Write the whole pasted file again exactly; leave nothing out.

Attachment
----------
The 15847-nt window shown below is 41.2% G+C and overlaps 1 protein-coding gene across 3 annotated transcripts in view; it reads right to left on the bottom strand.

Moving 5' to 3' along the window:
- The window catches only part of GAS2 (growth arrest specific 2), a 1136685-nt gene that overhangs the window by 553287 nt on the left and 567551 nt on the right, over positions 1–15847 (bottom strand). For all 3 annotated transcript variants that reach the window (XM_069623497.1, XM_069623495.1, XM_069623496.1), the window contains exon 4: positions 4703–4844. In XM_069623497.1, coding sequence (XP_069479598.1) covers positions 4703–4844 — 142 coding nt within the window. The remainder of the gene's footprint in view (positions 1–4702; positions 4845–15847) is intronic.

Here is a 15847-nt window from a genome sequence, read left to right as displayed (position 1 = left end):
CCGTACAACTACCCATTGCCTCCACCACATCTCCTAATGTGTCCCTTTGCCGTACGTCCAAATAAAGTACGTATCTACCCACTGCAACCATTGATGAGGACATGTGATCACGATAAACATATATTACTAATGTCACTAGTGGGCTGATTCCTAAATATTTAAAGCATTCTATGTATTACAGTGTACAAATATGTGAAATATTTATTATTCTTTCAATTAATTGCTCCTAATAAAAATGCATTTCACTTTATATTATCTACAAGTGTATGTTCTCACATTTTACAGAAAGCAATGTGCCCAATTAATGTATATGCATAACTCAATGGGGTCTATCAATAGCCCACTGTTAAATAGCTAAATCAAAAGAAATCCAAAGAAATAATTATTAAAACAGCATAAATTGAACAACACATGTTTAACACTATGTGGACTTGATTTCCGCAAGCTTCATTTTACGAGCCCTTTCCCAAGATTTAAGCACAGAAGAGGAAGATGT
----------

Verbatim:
The 15847-nt window shown below is 41.2% G+C and overlaps 1 protein-coding gene across 3 annotated transcripts in view; it reads right to left on the bottom strand.

Moving 5' to 3' along the window:
- The window catches only part of GAS2 (growth arrest specific 2), a 1136685-nt gene that overhangs the window by 553287 nt on the left and 567551 nt on the right, over positions 1–15847 (bottom strand). For all 3 annotated transcript variants that reach the window (XM_069623497.1, XM_069623495.1, XM_069623496.1), the window contains exon 4: positions 4703–4844. In XM_069623497.1, coding sequence (XP_069479598.1) covers positions 4703–4844 — 142 coding nt within the window. The remainder of the gene's footprint in view (positions 1–4702; positions 4845–15847) is intronic.

Here is a 15847-nt window from a genome sequence, read left to right as displayed (position 1 = left end):
CCGTACAACTACCCATTGCCTCCACCACATCTCCTAATGTGTCCCTTTGCCGTACGTCCAAATAAAGTACGTATCTACCCACTGCAACCATTGATGAGGACATGTGATCACGATAAACATATATTACTAATGTCACTAGTGGGCTGATTCCTAAATATTTAAAGCATTCTATGTATTACAGTGTACAAATATGTGAAATATTTATTATTCTTTCAATTAATTGCTCCTAATAAAAATGCATTTCACTTTATATTATCTACAAGTGTATGTTCTCACATTTTACAGAAAGCAATGTGCCCAATTAATGTATATGCATAACTCAATGGGGTCTATCAATAGCCCACTGTTAAATAGCTAAATCAAAAGAAATCCAAAGAAATAATTATTAAAACAGCATAAATTGAACAACACATGTTTAACACTATGTGGACTTGATTTCCGCAAGCTTCATTTTACGAGCCCTTTCCCAAGATTTAAGCACAGAAGAGGAAGATGT